SOCHI, Russia — The cowgirl got the gold.
Kaitlyn Farrington, the 24-year-old daughter of ski bums in Sun Valley, Idaho, produced the run of her life Wednesday night at Rosa Khutor Extreme Park.
What resulted was a newly minted Olympic champion in the women’s halfpipe who was not even a highly decorated snowboarder with a host of X Games wins or a trendy clothing line.
Her second-run score of 91.75 gave her a narrow win over Torah Bright of Australia, who had 91.50. Kelly Clark, also of the U.S., won bronze with a score of 90.75, edging U.S. teammate Hannah Teter, who was fourth with 90.50.
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Not only did Farrington have to go through qualifying, semifinals and the final, six runs in all, she defeated the last three Olympic champions, Bright, Teter and Clark. Her winning run, long on style and strong on technique, included a back 9.
“I was hoping to make finals, and that was kind of my main goal,” Farrington said. “Then during finals, I was kind of like, if I land a good run, I might be on the podium. And so to come out on top, I just can’t believe it.”
The former barrel racer who started skiing at age 3 said her final run might have been the best of her life.
Said Teter: “Who would have known she was going to win this thing? I don’t think anybody knew that was coming. Surprise, surprise.”
Farrington’s parents, Gary and Suz, ran the gamut of emotions as they watched their daughter. He rides horses and they financed their daughter’s snowboarding career in the early days, in part, by selling their cows. As she progressed, they sold more cows until they were out of cows.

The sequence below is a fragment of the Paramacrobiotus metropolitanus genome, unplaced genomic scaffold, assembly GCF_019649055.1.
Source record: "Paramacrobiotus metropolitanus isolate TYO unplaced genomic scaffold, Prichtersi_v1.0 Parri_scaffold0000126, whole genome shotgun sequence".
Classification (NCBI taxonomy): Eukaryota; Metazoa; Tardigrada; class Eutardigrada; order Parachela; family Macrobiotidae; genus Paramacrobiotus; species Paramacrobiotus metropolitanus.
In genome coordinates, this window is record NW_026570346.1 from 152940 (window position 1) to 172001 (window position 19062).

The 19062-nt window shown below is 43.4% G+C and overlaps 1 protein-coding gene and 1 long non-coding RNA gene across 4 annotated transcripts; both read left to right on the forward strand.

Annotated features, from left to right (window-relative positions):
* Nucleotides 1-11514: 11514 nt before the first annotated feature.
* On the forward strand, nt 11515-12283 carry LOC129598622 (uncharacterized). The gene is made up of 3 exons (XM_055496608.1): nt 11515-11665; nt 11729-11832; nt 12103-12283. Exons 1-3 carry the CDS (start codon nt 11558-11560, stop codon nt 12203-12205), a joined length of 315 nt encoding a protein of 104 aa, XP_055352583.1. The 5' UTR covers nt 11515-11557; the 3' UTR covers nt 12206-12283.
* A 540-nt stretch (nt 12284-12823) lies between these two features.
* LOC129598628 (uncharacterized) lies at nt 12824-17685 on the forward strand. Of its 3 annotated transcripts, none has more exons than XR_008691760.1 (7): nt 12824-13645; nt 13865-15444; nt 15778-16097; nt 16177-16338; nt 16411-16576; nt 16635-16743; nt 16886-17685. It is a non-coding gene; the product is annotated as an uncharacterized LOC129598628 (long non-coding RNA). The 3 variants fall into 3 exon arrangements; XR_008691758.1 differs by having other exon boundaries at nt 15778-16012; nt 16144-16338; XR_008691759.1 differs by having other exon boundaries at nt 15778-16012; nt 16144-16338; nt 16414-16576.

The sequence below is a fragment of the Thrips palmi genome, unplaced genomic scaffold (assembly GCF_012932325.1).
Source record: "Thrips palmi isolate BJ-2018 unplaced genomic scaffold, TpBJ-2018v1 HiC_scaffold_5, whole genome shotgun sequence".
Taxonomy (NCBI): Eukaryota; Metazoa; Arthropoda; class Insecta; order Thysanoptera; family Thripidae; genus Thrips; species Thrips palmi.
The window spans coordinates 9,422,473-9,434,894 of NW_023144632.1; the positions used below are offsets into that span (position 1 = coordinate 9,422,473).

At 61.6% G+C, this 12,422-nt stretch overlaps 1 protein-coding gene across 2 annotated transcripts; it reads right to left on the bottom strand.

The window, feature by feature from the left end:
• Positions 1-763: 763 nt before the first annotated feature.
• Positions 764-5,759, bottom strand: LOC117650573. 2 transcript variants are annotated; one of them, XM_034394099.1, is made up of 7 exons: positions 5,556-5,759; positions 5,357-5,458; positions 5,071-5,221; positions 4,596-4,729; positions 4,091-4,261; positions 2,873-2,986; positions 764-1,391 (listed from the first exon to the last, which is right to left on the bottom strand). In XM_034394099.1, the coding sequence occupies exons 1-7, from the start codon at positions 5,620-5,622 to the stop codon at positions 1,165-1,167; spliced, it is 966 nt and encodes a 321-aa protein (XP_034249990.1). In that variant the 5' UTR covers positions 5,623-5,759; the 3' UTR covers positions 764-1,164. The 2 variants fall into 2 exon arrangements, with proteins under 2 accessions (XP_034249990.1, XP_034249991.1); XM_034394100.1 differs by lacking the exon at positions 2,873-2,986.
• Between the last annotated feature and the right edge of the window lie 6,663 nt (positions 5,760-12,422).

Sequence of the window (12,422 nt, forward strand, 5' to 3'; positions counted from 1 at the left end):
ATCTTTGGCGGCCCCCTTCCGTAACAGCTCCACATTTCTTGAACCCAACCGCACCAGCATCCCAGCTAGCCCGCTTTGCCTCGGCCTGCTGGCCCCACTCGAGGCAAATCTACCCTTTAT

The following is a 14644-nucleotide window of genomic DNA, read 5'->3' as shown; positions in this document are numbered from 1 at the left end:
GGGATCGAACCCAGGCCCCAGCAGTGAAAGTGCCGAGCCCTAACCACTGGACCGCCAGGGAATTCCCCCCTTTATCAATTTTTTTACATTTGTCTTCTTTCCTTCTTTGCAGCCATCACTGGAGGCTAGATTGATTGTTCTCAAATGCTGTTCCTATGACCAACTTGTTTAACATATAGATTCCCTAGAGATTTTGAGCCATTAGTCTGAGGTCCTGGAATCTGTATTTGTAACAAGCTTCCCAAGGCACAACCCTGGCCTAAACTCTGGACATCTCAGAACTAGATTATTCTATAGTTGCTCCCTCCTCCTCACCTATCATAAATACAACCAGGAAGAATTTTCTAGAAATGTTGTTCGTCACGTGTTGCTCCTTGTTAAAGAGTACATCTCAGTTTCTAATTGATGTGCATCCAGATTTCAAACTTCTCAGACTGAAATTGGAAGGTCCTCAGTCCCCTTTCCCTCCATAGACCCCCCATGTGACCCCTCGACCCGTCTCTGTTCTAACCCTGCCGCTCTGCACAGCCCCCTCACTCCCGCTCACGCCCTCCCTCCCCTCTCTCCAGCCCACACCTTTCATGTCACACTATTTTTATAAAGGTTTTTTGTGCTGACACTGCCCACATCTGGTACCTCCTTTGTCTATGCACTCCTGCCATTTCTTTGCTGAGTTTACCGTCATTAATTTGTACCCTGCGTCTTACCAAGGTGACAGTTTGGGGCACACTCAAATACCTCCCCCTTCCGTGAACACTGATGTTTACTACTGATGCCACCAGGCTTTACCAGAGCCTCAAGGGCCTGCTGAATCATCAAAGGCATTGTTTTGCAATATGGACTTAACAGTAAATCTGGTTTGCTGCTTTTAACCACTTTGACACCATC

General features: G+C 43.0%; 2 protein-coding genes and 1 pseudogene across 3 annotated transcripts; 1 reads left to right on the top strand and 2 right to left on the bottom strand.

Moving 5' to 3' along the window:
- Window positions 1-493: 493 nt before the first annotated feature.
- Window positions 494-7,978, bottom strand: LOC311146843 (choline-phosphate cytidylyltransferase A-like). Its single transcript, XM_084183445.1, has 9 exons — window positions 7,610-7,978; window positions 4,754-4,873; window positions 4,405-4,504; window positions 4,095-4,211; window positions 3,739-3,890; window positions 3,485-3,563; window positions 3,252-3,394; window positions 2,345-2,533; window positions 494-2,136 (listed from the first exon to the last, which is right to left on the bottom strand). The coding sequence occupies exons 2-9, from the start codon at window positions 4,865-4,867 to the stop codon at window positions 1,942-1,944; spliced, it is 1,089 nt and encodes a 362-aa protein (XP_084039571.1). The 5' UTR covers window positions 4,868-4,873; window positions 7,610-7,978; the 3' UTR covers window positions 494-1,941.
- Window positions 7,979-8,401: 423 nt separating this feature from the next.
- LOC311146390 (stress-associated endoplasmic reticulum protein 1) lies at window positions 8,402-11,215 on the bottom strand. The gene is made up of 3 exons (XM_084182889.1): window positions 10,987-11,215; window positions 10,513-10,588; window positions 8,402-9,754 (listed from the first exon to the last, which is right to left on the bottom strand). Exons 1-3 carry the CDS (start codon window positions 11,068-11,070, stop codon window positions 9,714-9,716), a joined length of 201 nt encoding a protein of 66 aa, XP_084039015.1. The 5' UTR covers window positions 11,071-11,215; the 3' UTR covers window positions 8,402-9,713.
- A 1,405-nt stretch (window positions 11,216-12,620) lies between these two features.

Suz held up a sign with Kaitlyn’s picture that said, “Cowgirl Up,” a phrase for motivation when Kaitlyn used to be a swimmer.
Apparently, it had staying power.
“Something very special just happened,” Gary said. “My phone is vibrating so hard. It hasn’t stopped. I thought it was me. I’m going to ignore it for a while.”
There was an excruciating period of time for the judges to determine the score of the final rider, Clark.
“So hard. I’ve been shaking all over,” Gary said. “I just stopped shaking.”
Clark, a four-time Olympian, fell on her first run, which is what happened to her at the Vancouver Games in 2010. Here, she landed in trouble when she left early on one move and hit the lip of the pipe. But she responded with a veteran’s resolve.
“It’s a very difficult situation to fall first run in a final,” Clark said. “To be able to land my last run, last person to go, in an Olympic final, is a huge achievement for me. That wasn’t my cleanest, best run I’ve ever done. But for me, that was my best tonight. It landed me on the podium, and I’m thankful.”
But Clark, 30, who won the Winter X Games halfpipe gold last month, celebrated an American finishing atop the field.
“If I didn’t win I’m glad someone from the U.S. did so we can hear the national anthem,” she said of the medal ceremony.
The women boarders restored some faith in the American team that has so far had a tepid start to the Sochi Games.
If not for the new additions of action sports, the United States would be in serious trouble.
Farrington won America’s third gold medal of the games on her final attempt of six runs Wednesday.
“I can’t believe I was sitting there in front of the last three gold medalists,” she said.
“It’s crazy. Snowboarding’s changing so much. It’s anybody’s game on any day.”
That’s the case if you ride for the United States.
Since halfpipe was introduced in 1998, Americans have won eight of the 15 medals awarded. Clark now has three — a gold and two bronze — and Teter has a gold and a silver.
On Wednesday, only Bright prevented an American sweep.
“Fourth is the worst position to finish, if you wanted to know,” Teter said. “You’ve just missed the podium. I missed it by point or two. It’s definitely a bummer.”
Teter’s immediate plans involve skiing the recently dumped powder back home in Tahoe.
“I’m gonna dance my face off tonight,” she said. “Wild style.”
Material from San Jose Mercury News is included in this report.